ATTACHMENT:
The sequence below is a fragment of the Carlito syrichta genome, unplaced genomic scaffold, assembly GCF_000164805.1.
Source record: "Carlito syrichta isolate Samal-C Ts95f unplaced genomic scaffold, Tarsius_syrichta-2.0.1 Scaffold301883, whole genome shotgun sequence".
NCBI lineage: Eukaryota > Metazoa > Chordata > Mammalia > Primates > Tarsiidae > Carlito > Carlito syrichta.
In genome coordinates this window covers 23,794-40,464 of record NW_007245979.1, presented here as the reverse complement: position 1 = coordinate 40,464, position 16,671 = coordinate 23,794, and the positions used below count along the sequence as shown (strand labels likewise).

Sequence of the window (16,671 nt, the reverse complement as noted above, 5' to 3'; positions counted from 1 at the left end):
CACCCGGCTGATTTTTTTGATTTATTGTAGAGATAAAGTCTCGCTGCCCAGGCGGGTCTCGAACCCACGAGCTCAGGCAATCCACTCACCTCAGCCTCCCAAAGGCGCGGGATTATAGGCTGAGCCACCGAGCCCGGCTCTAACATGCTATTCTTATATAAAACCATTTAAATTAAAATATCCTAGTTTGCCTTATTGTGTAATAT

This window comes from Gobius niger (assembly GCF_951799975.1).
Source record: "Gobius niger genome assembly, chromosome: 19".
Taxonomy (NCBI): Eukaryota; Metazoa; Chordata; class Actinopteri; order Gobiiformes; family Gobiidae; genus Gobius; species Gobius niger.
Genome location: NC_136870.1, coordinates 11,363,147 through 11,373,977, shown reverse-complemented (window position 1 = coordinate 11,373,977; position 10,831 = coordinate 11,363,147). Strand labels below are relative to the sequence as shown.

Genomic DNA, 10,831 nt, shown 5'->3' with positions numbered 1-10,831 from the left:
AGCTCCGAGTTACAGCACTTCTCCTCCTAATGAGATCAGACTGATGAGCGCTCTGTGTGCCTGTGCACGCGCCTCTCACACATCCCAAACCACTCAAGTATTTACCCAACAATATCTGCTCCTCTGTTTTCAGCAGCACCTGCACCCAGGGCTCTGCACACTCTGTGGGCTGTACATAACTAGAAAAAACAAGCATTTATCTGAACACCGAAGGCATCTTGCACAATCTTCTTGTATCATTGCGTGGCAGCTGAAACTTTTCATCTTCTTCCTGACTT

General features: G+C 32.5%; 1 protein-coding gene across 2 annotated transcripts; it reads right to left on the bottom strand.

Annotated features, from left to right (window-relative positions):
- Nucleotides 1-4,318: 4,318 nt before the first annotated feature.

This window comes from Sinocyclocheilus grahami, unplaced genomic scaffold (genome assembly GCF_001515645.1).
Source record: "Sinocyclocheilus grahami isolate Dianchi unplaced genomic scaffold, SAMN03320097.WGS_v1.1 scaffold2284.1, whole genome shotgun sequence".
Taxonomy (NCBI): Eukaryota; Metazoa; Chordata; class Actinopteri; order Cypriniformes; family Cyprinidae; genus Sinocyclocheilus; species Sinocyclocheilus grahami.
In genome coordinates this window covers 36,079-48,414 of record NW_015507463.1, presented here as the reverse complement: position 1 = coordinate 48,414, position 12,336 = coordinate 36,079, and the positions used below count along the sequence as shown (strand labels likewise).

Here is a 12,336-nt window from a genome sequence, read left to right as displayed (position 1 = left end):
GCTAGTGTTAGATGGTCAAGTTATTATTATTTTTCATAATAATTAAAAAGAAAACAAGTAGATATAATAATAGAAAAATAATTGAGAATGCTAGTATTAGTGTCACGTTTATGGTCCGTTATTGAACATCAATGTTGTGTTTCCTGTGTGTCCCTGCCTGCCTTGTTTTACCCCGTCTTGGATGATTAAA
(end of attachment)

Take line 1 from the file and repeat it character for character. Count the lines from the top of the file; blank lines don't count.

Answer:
The sequence below is a fragment of the Carlito syrichta genome, unplaced genomic scaffold, assembly GCF_000164805.1.